Apache Spark UDFs with binary type encoding a Java Class

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I am currently working on a project wherein a Spark Dataframe has a column of type binary that contains an encoded Java class and I need to make transformations to create new columns from it.

This article is about how to create a UDF that accepts and parses a binary type that encodes a Java Class.

Apache Spark

If you are on this very specific article I imagine you know what Apache Spark is, so no need for me to explain it:

Apache Spark is a unified analytics engine for large-scale data processing. … It also supports a rich set of higher-level tools including Spark SQL for SQL and structured data processing, MLlib for machine learning, GraphX for graph processing, and Structured Streaming for incremental computation and stream processing — spark.apache.org

BinaryType

What is a binary type in Apache Spark? From the documentation:

Binary is the data type representing Array[Byte] values.

In my project, the column contains a Java class encoded as a byte array.

When you print it, it looks like this:

How the DataSet looks like with a binary column

And the schema:

The schema of the DataSet with column “value” of type binary

Transformations with BinaryType

Now that we understood that the binary column in my case contains encoded Java classes I can better explain what kind of transformations I need to do.

First of all, I need to extract some attributes and create new columns from them; secondly, I need to perform some operations between attributes and create again new columns.

To do so I decided to use a UDF (User Defined Function). What I didn’t know was the exact syntax to use to achieve this. That’s why I decided to write this article.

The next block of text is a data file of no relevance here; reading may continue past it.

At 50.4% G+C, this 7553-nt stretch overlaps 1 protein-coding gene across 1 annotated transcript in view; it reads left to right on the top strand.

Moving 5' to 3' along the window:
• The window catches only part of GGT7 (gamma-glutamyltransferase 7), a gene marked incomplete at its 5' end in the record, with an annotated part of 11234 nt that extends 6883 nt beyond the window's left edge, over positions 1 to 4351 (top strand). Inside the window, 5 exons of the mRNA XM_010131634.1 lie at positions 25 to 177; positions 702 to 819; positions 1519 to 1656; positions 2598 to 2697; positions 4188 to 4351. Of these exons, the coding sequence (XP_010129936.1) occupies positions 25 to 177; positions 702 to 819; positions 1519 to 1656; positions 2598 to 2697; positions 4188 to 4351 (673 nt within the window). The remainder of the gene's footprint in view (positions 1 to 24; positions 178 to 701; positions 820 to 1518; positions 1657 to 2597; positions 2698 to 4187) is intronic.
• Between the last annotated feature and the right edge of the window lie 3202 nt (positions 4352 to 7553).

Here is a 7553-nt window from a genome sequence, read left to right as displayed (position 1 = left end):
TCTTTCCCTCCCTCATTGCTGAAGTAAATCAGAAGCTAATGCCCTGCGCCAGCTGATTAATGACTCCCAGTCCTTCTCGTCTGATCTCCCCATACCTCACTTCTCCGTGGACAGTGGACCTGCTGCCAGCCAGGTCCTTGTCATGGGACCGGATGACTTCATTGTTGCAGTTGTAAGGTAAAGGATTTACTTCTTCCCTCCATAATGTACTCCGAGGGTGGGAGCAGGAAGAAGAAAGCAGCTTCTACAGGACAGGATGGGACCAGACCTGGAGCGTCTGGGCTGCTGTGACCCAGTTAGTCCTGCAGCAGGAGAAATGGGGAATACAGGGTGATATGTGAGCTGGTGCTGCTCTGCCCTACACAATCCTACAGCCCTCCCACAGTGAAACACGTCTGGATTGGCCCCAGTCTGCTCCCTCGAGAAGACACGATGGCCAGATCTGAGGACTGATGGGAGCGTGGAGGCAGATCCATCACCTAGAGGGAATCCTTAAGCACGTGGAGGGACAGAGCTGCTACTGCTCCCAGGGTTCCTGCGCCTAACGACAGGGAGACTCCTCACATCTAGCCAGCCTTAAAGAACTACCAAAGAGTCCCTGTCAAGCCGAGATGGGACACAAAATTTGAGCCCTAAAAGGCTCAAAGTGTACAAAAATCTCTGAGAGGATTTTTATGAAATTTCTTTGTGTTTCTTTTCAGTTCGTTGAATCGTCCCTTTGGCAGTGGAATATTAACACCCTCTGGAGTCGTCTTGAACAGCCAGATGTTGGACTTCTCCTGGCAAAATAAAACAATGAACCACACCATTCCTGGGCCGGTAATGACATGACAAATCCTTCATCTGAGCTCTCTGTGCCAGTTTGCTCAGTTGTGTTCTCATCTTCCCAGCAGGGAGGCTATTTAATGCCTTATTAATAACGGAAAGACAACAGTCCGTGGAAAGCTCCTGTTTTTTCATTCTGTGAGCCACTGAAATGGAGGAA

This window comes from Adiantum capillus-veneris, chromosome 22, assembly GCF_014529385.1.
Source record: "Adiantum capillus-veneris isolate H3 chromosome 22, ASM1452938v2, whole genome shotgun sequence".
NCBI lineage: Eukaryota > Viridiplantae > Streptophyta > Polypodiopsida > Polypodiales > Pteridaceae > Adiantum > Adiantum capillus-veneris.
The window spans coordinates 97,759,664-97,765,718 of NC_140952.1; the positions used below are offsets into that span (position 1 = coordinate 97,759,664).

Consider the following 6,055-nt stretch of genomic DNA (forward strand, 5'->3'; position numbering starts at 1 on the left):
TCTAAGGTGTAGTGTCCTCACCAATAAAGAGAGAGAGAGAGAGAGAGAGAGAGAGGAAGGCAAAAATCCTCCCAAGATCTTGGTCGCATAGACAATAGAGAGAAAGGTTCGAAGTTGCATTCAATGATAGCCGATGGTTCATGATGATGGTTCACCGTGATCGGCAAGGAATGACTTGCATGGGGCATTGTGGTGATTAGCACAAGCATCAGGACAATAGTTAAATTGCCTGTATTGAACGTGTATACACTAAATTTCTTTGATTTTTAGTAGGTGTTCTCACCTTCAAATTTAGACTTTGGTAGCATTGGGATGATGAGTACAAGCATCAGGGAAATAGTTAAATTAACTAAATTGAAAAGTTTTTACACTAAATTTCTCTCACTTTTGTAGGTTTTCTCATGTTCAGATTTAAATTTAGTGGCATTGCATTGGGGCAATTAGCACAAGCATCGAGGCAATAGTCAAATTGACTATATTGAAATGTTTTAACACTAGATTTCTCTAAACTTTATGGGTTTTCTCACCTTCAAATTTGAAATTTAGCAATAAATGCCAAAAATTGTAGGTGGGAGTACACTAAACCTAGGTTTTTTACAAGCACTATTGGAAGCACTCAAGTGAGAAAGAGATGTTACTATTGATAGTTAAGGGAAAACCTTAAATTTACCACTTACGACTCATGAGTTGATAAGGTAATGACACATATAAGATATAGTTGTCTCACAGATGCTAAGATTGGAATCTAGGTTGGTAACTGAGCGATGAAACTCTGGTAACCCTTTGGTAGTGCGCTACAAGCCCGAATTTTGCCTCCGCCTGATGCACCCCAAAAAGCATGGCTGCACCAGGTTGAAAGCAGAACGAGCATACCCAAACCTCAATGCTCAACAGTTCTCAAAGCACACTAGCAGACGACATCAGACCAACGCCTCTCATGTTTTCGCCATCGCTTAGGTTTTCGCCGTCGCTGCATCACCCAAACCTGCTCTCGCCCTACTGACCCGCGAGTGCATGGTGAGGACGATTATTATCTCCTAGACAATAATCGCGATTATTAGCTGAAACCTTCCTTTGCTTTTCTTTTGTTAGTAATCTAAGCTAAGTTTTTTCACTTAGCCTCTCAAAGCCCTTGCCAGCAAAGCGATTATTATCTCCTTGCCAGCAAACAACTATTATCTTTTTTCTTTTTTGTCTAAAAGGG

Java UDF that accepts a binary

Let’s jump to the code. I want to create a UDF function that can be called in a .withColumn() function in Apache Spark in Java. The function is implemented as follows:

Implementation of the UDF

That simple. I am basically implementing a UDF1 function that accepts one parameter (that’s why is UDF1, otherwise I would have used UDF2–22) of type byte[]. This byte array contains the encoded content of my class. Now I need to decode it to the class, using a ByteArrayInputStream and ObjectInputStream as shown above. Finally, cast it to MyWonderfulObject and read its parameter that I need to return, in this case, a Long.

To make this work I need to do two other operations: register the UDF and use it. For the former I can do something like this:

Registering the UDF created above

From the SqlContext I call the .udf() method that returns a UDFRegistration class. On it, I call the .register() method which requires three parameters:

  1. The name of the UDF that I will use later when calling it
  2. The function that I just created above
  3. The type that the function returns, in this case, aLong

Finally, I need to use the UDF:

Using the registered UDF

Calling it is even simpler, in this case, I used the .withColumn() method on the input dataset data, saying I want to create a new column “ID” by applying the UDF extractIdUDF on column “column_name” which is the one of type binary.

Conclusions

Using a UDF in Java on a column of type binary is very similar to any other type, you only have to pay attention to how to represent such binary type in Java (with a byte[]) and on how to cast it to your Class, with ByteArrayInputStream and ObjectInputStream.

Hope this helped, you can find a working example here on GitHub.

Senior Data Engineer/Scientist at TomTom. MSc in Telecommunications Engineer, Ph.D. in Computer Science.

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